It does so because it assumes both p and q to be aligned pointers. I would like to have an option in order to make it not make this assumption.

(This feature wish is not related to strict aliasing. I have only used the option and the attribute in order to show that the optimization at play here is not related to strict aliasing, and that there is currently no documented way (that I know of) to disable it after having passed “-O2”.)

A context in which the functions are called may be:

int main(void) {
    char t[6];
    return h((int*)t, (int*)(t+2));
}

This context violates strict aliasing, but when using __attribute__((__may_alias__)) or -fno-strict-aliasing, this should not be relevant.

The idea here would be to have an option to keep legacy code that used to work working. Modern C code should probably use memcpy to access sequences of bytes that are to be treated as a word but may not be aligned in memory, since both Clang and GCC usually makes these memcpy free.

This feature wish is partially related to the bug report about packed structs https://gcc.gnu.org/bugzilla/show_bug.cgi?id=51628 which ended with the addition of a new warning -Waddress-of-packed-member, but it is concerned with architectures on which misaligned accesses are allowed, not with architectures on which they are not.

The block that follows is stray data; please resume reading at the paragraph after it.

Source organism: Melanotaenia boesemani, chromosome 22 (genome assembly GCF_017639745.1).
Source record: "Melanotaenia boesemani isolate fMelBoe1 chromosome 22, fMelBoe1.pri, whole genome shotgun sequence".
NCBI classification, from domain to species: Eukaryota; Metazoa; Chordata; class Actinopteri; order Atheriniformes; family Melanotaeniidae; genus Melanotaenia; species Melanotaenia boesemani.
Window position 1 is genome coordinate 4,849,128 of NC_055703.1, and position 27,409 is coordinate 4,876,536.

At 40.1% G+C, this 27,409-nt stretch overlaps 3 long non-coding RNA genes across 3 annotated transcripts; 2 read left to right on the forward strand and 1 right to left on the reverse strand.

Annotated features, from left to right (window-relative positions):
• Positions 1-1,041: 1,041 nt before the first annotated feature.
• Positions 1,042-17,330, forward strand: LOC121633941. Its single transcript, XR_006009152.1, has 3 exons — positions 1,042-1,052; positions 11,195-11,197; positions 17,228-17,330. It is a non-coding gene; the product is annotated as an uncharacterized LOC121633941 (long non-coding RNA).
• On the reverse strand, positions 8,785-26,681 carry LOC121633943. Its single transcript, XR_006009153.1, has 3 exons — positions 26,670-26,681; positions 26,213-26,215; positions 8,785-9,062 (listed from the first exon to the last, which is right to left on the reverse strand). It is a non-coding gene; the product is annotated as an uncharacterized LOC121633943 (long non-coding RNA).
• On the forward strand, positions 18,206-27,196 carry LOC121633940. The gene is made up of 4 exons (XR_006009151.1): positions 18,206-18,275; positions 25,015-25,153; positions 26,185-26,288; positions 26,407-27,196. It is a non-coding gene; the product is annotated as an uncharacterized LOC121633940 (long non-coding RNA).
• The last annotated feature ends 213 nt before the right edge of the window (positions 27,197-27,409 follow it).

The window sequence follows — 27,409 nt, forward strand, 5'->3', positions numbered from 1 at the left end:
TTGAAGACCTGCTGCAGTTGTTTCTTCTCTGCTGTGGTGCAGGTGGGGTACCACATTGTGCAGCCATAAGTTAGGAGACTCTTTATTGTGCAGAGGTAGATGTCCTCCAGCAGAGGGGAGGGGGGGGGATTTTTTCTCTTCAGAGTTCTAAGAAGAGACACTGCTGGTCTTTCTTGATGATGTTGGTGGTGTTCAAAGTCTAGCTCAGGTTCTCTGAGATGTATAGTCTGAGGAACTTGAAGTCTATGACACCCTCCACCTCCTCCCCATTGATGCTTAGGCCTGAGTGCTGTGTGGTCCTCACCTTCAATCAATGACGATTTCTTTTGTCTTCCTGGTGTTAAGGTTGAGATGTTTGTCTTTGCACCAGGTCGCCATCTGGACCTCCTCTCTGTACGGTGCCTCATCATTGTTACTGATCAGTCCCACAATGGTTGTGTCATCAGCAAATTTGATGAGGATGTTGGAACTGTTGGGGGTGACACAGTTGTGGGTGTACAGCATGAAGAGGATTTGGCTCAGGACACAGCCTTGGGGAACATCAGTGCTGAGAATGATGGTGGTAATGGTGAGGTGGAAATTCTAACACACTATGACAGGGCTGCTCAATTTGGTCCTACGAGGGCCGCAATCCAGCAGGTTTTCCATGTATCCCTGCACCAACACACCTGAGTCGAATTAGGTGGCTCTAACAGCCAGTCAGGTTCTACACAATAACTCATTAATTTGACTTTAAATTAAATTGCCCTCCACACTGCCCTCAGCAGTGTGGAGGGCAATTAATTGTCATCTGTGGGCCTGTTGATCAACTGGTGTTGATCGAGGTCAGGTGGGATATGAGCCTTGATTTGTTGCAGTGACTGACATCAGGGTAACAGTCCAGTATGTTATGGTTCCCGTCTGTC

Comment 1 Andrew Pinski 2019-12-21 01:38:35 UTC
I think it is wrong to assume that.
In fact it will make the code generation worse.  NOTE on x86_64, some instructions (SSE load/store ones) only handle aligned load/stores.  So there is the underlying ISA for x86_64 does enforce alignment.  That is where the blog is talking about really.  it just happens the GPR loads don't enforce alignment.

The C standard is clear here.
What you want really is the aligned attribute applied to all types.  This is not going to be supported really as it is not useful in real code and will cause most code to be worse off.

>GCC assumes that all pointers are aligned even when the target ISA really has no such restriction
Because the C standard says that is way pointers are designed.  Writing code in C means understand the standard requirements including alignment, aliasing, etc.
Comment 2 Alexander Monakov 2019-12-21 13:04:40 UTC
That must be the most well-written report I've seen so far sacrificed to the God of Unfairly Closed Bugreports.

Note that GCC aims to allow partial overlap for situations when alignment<size, see responses from Richi in PR 91091 ("Note that GCC middle-end semantics would allow partial overlaps here unless you factor in alignment requirements") and PR 91419.